Art, Science, Eating, Eating Natureculture, Community Eating, Brundlefly, Brundlefly, Brundlefly.


as a side note, interesting shit going down these days. this, tomorrow, you should check out:

Gonflables et amuse-bouches features an inflatable structure, constructed out of disposable tablecloths, designed to host food related events and discussions about food politics and radical spaces, the literal English translation being, “Inflatables and mouth-amusers.” Gonflables et amuse-bouches is based around a series of discussions & dinners in my studio where the inflatable structure is built.  Some of the questions driving the project include: what do you think the role of food is in community building? How do you think the role of food differs in the realms of art and activism? What are the politics of food art?

i’m going to have a piece in the forthcoming publication, but probably won’t be at the actual event tomorrow, so don’t show up expecting to be able to pick any bones/settle any scores.


also, this sounds fucking cool:

By engaging with the hegemony-challenging ideology of hacking, participants will seek to interrogate and expose the mutually constructive bonds of food and tech, while proposing alternative, playful, and stimulating reconfigurations. Part festival, part workshop, and part symposium, Hedonistika will merge research-creation with critical analysis, and community engagement with celebration. (Plus, it will taste and look really cool.)


i’m not whether i am fit company for food scholars, artists, or robotocists, but i am going to try to think hard on this. fittingly i was just tipped off to this Hannah Landecker article “Food as Exposure: Nutritional Epigenetics and the New Metabolism” published in Biosocieties last year that is super interesting in terms of things like changing understandings of bodily boundaries and food as miasma, natureculture, and nutrition as governance. i’ve been talking a bit with Tim of Quietbabylon, who has a way better head for thinking hacking than i, and we’re hoping to maybe come up with something together.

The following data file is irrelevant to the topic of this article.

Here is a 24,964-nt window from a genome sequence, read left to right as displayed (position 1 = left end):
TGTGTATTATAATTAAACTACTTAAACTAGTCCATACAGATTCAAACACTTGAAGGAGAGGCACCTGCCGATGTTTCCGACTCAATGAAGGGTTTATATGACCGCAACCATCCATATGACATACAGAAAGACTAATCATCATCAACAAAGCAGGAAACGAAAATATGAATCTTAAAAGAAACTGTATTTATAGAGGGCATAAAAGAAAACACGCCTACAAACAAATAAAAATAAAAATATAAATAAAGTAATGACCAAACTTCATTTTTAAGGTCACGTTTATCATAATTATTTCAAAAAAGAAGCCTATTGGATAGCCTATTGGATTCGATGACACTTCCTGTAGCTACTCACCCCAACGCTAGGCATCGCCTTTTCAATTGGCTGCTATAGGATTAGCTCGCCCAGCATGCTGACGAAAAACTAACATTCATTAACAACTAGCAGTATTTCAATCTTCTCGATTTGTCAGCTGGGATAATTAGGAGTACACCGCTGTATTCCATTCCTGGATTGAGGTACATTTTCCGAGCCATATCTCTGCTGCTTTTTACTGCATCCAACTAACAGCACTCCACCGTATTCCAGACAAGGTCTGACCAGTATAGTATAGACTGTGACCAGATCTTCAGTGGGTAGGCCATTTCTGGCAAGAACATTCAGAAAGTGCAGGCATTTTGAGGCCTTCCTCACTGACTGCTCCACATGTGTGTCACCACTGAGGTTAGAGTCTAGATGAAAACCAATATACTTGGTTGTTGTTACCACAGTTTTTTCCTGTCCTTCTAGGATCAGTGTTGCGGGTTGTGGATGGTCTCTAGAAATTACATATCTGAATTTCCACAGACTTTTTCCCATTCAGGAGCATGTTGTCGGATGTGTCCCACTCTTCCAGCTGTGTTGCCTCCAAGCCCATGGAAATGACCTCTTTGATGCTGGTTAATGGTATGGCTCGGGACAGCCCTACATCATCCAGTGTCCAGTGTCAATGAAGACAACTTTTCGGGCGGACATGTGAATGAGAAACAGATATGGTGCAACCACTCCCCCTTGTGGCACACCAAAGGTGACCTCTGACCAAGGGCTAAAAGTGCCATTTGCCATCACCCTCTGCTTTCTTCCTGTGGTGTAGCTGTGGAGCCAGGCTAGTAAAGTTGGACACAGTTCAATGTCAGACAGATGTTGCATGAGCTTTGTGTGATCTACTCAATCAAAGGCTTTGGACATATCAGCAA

This is a model in which food enters the body and in a sense never leaves it, because food transforms the organism’s being as much as the organism transforms it. It is a model for how social things (food, in particular) enter the body, are digested, and in shaping metabolism, become part of the body-in-time, not by building bones and tissues, but by leaving an imprint on a dynamic bodily process . . . This new metabolism is no longer the interface between Man and Nature, as it was for the nineteenth and twentieth centuries, but a metabolism for the human condition in technical society, where the food is manufactured and designed at the molecular level, the air and the water are full of the by-products of human endeavor and manufactured environments beget different physiologies. This is the character of the study of metabolism in post-industrial nature – the layers of human intervention go all the way down.



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